Whoopi Goldberg attends “Waldo On Weed” - 2019 Tribeca Film Festival at SVA Theater on May 03, 2019 in New York City.
Photo: Theo Wargo (Getty Images for Tribeca Film Festival)

She’s been a front-row regular at New York Fashion Week, but most would describe Whoopi Goldberg’s personal style as “quirky”—oh, and always comfortable.

“I never want to explain why I have something on,” Goldberg tells Business of Fashion (BoF). “Who’s to tell you it’s wrong? Nobody. If I’m happy, leave me alone about what I’ve got on,” she said. “Maybe I was ahead of my time. Maybe now is the time.”

The time clearly feels right for the EGOT to take on a new role, throwing her considerable cachet behind a new fashion line, called Dubgee. (Get it? Dub + Gee = W.G.) As BoF reports, Dubgee will be “a size-inclusive contemporary line of comfortable, graphic separates, tunics and dresses” up to size 3X, and priced from approximately $90 to $400. The line will launch May 15 on Amazon, Ashley Stewart, Le Tote and Neiman Marcus.

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While Goldberg, despite her rising profile as a fashion icon, may still seem an unlikely fashion icon to some, as a fortysomething with a fairly glamorous job title who nevertheless spends most days in leisurewear (read: sweats, tees and pajama pants), I’d be lying if I said I didn’t see the appeal.

“For me, the idea has always been to be comfortable,” Goldberg told BoF.

And she’s not the only one; the enduring prominence of streetwear, sneaker culture (Goldberg is an avowed sneakerhead) and “athleisure” has also cultivated a culture of comfort. No longer is it requisite to suffer for fashion, a fact Goldberg and partner Gary Wassner are no doubt banking on. As reported by BoF, Wassner is the founder of Hilldun, “a factoring firm that provides young designers with loans and other forms of credit, and Interluxe, an investment firm.” He and Goldberg have previously partnered on a line of ridiculously campy Christmas sweaters initially launched in 2016.

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“[Goldberg] really is a fashion icon,” Wassner told BoF. “[S]he knows exactly who she is, there is no pretending, there is nothing phony about how she dresses,” he said.

In addition to Wassner, Dubgee is being produced in partnership with manufacturing and investment company the Powell Companies Real LLC, formerly the Bahari Group (best known for producing the now-defunct House of Deréon line).

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Powell Brand President Joseph Boitano said of Goldberg, “[S]he likes to really be involved,” he said, noting that Dubgee is designed to cater to “a woman of a variety of shapes and sizes and incomes” who may feel underserved by the high fashion market.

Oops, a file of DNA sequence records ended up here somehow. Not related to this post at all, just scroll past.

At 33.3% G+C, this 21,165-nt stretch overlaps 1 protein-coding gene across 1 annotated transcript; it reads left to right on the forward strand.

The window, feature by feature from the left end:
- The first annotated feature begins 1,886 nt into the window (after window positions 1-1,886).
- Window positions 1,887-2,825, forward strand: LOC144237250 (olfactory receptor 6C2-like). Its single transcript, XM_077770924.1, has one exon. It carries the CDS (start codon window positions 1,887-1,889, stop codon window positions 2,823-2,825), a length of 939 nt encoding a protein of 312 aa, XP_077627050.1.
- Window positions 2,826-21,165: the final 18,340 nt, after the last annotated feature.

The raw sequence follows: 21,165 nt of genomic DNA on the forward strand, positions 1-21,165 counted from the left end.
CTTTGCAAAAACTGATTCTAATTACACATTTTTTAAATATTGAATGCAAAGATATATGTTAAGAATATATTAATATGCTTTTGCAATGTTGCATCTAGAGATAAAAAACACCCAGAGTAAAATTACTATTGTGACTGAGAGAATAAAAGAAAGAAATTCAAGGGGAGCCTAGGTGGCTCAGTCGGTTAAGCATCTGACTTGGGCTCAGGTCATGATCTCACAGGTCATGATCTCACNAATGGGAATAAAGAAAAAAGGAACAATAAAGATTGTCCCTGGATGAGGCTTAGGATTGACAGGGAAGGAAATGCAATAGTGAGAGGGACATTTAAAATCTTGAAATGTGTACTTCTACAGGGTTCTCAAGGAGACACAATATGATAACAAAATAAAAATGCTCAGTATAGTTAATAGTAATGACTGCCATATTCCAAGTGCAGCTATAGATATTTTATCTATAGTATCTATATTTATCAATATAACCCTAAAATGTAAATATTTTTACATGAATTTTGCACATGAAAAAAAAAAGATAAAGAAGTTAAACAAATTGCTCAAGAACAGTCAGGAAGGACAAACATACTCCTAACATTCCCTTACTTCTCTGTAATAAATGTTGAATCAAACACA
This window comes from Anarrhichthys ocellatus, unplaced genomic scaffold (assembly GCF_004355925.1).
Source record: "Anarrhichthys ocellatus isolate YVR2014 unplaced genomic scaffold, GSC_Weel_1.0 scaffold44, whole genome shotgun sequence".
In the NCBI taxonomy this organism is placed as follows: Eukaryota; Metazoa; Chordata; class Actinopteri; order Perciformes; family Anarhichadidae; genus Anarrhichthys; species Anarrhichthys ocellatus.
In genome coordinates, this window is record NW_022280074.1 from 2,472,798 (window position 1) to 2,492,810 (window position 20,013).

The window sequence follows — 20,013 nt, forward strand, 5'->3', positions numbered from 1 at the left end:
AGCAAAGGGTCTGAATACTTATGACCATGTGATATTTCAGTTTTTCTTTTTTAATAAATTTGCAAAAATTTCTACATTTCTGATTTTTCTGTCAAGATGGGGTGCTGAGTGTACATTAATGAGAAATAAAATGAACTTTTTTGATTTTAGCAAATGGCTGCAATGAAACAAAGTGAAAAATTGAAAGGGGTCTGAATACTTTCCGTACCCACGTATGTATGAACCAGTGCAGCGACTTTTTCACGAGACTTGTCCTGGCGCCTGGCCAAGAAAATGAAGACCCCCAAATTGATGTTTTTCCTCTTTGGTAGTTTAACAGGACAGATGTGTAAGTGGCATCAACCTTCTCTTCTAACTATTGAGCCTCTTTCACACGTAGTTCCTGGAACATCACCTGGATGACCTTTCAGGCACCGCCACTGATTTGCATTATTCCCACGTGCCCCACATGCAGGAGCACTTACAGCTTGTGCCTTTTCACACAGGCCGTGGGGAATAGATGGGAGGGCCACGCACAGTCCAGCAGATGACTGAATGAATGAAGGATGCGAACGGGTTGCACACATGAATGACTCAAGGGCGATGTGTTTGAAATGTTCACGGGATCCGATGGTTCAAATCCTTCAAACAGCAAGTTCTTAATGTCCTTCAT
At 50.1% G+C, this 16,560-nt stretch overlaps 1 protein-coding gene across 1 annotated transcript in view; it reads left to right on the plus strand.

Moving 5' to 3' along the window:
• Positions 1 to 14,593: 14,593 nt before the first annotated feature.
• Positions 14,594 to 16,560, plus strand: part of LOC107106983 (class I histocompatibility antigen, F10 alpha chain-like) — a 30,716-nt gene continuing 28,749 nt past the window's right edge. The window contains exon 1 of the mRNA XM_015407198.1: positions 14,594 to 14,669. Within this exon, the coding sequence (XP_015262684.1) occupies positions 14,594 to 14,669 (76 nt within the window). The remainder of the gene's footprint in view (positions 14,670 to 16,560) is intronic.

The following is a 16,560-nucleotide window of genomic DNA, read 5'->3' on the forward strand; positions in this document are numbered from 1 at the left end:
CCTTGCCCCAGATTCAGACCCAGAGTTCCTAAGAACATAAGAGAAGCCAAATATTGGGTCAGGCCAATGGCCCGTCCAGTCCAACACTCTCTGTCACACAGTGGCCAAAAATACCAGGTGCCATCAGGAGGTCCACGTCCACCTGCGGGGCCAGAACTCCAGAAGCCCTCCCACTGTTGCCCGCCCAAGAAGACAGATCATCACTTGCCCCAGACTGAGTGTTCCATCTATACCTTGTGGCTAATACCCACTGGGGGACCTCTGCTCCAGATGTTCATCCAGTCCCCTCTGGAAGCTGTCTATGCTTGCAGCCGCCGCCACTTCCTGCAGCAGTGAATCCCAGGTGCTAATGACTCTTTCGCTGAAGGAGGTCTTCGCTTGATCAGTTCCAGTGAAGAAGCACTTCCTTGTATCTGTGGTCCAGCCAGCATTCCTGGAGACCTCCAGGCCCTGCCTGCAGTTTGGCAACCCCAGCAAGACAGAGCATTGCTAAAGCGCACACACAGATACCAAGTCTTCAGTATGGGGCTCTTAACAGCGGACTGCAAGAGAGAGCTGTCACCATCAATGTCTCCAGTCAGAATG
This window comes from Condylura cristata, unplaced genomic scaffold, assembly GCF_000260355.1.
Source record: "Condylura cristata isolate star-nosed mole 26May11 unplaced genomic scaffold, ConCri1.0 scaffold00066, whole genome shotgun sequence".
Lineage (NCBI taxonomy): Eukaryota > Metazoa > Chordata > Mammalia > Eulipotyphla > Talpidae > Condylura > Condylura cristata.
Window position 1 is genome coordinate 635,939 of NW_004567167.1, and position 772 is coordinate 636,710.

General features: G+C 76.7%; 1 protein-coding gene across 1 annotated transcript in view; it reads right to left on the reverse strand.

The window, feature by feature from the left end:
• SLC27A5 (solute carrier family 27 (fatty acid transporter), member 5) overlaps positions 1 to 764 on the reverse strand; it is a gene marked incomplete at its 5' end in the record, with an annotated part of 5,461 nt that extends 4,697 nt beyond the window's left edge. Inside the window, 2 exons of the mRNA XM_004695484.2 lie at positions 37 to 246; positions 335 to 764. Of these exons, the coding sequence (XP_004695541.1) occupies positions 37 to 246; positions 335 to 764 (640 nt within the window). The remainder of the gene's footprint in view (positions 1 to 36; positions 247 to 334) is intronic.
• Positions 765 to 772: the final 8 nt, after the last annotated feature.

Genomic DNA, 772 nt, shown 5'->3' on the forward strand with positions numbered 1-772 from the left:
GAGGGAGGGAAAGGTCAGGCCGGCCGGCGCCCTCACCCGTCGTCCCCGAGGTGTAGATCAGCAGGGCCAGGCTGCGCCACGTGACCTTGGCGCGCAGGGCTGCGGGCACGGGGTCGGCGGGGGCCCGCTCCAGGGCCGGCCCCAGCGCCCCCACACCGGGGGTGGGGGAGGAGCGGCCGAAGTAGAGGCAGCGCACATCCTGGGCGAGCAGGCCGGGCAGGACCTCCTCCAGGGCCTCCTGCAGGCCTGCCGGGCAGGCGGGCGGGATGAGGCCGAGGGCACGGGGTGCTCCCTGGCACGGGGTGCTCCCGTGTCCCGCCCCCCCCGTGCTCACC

“They look at the style of Whoopi and they see ease of dressing,” Boitano later added. “It’s very indicative of who Whoopi is—she is high low.”

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And as Goldberg herself says, the creation of Dubgee was as much a solution to a personal issue as a new professional pursuit.

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“I started feeling kind of weird about my body, which is something I had never experienced before,” she told BoF. “And it suddenly occurred to me that if that’s how I’m feeling, maybe other people are feeling the same way.”

“We are making clothes that compensate for all of the issues that have always bothered Whoopi when she’s gone shopping,” said Wassner.

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For Dubgee’s silhouettes, Goldberg says she drew inspiration from the 1920s and 1930s, when “you couldn’t tell anybody’s size and everybody looked good.” Her granddaughter even got in on the act, creating original graphics. And though Dubgee is still days away from launch, Goldberg is already teasing upcoming lines for children, dogs and housewares—her first home entertaining book The Unqualified Hostess, is due out in September.

But don’t call it a licensing deal. The View’s moderator made it clear to BoF that she’s creating with a major mission in mind.

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“This is as serious to me as anything else I’ve done in my life,” said Goldberg. “There are a million people who put their name on clothes, you know the ‘Pooky Poo’ collection. ... It’s not a licensing deal to me. I want to wear what we are making. I want to say, ‘Here’s why I love it, here’s why I think you’ll love it.’ I can convince people to take a shot at feeling better.”